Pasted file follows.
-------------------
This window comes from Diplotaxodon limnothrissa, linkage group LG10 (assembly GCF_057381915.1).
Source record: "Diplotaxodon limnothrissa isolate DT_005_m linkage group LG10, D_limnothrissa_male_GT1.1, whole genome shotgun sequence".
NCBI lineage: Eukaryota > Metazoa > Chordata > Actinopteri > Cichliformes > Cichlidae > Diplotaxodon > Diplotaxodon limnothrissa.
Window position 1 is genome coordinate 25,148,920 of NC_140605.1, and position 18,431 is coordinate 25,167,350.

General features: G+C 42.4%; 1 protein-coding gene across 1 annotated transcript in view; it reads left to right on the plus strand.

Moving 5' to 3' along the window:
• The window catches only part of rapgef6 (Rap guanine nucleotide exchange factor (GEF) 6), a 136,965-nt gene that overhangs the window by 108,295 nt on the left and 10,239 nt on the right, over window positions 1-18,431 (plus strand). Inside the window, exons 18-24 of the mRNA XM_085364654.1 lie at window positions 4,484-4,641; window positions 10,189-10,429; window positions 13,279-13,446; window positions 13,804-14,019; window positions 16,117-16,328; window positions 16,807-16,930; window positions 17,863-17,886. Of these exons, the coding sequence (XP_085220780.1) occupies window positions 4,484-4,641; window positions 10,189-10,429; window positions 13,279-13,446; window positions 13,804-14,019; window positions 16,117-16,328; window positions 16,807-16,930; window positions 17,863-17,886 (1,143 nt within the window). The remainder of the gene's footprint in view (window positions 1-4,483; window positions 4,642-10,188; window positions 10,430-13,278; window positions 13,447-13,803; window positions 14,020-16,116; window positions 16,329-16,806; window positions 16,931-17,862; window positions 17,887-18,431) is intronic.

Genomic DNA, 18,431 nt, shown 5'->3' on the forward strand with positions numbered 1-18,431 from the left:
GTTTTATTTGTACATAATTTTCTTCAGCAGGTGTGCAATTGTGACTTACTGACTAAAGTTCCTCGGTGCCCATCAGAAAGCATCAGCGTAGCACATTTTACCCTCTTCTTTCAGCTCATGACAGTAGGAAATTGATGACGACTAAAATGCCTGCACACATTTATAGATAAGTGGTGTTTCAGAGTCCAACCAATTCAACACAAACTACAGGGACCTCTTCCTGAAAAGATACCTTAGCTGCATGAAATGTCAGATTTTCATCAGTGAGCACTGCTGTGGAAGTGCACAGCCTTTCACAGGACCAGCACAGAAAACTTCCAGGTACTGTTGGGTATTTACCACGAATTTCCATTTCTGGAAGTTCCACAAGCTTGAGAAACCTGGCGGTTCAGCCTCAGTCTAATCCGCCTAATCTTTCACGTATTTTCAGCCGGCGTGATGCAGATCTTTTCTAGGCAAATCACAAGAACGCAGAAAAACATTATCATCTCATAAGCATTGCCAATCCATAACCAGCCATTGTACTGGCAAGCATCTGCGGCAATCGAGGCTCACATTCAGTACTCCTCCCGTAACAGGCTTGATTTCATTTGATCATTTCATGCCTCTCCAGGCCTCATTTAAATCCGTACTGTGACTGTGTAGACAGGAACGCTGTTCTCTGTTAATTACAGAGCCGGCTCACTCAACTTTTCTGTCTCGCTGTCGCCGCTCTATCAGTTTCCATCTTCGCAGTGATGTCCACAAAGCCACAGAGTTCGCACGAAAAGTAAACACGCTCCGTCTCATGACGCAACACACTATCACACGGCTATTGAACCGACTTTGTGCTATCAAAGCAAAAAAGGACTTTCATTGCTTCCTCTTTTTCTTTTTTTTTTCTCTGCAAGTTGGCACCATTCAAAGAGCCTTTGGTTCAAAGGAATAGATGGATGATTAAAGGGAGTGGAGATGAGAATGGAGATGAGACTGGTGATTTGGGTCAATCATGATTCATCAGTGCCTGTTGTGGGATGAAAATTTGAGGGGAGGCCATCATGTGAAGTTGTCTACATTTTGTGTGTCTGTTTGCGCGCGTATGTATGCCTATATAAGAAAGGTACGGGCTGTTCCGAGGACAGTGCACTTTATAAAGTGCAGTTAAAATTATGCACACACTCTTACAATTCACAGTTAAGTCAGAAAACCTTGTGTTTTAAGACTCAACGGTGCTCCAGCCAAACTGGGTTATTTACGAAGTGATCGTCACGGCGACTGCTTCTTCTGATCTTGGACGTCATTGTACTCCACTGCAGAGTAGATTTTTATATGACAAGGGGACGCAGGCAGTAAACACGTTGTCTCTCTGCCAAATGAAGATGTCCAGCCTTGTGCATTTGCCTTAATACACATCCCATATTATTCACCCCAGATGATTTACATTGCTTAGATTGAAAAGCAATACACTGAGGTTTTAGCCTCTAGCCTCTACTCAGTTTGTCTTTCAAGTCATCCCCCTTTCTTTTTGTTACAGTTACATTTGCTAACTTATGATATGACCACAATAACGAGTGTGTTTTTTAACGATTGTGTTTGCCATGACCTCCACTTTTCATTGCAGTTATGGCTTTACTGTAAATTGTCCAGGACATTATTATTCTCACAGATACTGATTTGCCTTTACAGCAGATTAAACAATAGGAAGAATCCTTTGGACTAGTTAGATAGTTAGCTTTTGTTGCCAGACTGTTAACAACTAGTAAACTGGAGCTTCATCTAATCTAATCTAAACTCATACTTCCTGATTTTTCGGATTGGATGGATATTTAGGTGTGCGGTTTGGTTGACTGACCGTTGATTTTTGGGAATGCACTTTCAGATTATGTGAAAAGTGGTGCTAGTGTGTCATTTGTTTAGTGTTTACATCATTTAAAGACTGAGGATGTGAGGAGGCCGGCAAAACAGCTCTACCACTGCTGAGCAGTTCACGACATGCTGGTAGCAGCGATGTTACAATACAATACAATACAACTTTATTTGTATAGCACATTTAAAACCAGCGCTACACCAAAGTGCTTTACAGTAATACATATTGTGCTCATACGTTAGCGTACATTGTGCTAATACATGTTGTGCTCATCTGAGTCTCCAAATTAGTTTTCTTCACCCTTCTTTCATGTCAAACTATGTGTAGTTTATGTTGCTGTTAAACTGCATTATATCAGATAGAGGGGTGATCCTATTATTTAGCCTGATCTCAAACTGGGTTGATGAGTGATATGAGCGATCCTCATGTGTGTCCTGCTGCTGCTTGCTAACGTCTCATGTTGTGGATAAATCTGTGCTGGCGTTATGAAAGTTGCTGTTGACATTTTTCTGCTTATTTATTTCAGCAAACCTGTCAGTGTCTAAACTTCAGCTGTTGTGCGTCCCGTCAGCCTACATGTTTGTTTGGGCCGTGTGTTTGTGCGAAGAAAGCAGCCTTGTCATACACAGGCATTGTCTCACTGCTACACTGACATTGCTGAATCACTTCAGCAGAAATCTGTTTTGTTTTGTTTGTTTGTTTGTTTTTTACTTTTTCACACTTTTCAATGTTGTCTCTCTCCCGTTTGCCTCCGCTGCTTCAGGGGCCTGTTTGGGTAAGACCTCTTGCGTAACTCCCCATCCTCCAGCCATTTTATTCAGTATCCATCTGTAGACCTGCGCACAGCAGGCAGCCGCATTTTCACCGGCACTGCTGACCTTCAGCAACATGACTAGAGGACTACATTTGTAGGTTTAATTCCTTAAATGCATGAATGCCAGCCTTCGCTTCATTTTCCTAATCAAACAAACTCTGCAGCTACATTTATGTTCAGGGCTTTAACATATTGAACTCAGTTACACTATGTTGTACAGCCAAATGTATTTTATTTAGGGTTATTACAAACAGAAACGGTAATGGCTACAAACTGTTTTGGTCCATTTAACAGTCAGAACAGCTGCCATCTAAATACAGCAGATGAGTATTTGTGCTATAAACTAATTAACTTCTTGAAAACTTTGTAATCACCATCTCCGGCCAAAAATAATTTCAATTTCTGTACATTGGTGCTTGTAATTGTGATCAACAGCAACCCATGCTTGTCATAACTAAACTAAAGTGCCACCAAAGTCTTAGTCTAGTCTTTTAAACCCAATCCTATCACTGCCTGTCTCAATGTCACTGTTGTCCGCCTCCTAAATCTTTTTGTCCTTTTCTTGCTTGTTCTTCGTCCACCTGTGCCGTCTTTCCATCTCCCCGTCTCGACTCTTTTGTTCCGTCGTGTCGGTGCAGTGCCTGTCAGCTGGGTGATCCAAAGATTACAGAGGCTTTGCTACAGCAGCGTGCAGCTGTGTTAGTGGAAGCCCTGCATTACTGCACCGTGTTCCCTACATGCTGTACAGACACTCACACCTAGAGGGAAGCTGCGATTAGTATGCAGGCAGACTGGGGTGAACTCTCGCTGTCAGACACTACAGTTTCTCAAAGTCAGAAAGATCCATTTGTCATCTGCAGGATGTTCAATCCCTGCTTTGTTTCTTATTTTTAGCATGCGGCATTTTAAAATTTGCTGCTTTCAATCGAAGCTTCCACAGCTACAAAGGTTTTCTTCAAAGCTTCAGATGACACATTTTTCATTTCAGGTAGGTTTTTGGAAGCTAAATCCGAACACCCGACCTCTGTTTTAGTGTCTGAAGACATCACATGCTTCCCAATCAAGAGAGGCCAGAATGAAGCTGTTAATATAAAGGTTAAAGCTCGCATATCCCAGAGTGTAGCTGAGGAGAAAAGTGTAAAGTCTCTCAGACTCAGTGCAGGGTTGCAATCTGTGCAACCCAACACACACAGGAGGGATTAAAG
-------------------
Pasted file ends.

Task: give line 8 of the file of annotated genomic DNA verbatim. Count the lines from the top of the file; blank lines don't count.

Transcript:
Genomic DNA, 18,431 nt, shown 5'->3' on the forward strand with positions numbered 1-18,431 from the left: